Article

When more is less: associations between corpus callosum size and handedness lateralization.

Department of Neurology, UCLA School of Medicine, Los Angeles, CA 90095-7334, USA.
NeuroImage (Impact Factor: 6.13). 08/2010; 52(1):43-9. DOI: 10.1016/j.neuroimage.2010.04.016
Source: PubMed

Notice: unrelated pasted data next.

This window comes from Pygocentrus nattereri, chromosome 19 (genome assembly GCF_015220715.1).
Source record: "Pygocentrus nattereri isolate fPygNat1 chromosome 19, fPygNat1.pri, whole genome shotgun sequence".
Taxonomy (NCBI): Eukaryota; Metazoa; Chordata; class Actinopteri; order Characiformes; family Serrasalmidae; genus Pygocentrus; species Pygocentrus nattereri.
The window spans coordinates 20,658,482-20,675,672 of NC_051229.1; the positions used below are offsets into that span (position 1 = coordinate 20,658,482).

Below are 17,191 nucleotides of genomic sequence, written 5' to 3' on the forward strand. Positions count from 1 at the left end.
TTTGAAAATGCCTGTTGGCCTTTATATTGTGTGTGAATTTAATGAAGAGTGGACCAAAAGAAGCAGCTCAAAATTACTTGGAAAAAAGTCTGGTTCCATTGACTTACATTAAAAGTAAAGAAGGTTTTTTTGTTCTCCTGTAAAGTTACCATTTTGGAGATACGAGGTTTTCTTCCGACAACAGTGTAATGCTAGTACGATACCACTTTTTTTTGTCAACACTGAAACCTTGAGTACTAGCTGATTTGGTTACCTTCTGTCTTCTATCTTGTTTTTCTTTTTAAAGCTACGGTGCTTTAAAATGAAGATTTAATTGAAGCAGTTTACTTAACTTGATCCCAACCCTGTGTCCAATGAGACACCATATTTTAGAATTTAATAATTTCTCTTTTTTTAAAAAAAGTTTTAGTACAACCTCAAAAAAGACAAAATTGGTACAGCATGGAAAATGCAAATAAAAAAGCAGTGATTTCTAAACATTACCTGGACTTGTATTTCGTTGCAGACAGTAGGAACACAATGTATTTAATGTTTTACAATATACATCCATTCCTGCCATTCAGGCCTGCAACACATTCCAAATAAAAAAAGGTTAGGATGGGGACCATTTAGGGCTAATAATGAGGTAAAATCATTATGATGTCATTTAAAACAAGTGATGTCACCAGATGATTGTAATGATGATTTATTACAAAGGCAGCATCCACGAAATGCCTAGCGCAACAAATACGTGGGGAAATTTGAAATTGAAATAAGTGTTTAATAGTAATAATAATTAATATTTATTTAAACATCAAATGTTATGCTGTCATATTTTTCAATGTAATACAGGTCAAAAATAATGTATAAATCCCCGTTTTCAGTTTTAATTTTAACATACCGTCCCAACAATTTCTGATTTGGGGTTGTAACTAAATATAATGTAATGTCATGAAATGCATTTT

ABSTRACT Although not consistently replicated, a substantial number of studies suggest that left-handers have larger callosal regions than right-handers. We challenge this notion and propose that callosal size is not linked to left-handedness or right-handedness per se but to the degree of handedness lateralization. To test this hypothesis, we investigated the thickness of the corpus callosum in a large data set (n=361). We analyzed the correlations between callosal thickness and the degree of handedness lateralization in 324 right-handers and 37 left-handers at 100 equidistant points across the corpus callosum. We revealed significant negative correlations within the anterior and posterior midbody suggesting that larger callosal dimensions in these regions are associated with a weaker handedness lateralization. Significant positive correlations were completely absent. In addition, we compared callosal thickness between moderately lateralized left-handers (n=37) and three equally sized groups (n=37) of right-handers (strongly, moderately, and weakly lateralized). The outcomes of these group analyses confirmed the negative association between callosal size and handedness lateralization, although callosal differences between right- and left-handers did not reach statistical significance. This suggests that callosal differences are rather small, if examined as a dichotomy between two handedness groups. Future studies will expand this line of research by increasing the number of left-handers to boost statistical power and by combining macro- and microstructural, as well as functional and behavioral measurements to identify the biological mechanisms linking callosal morphology and handedness lateralization.

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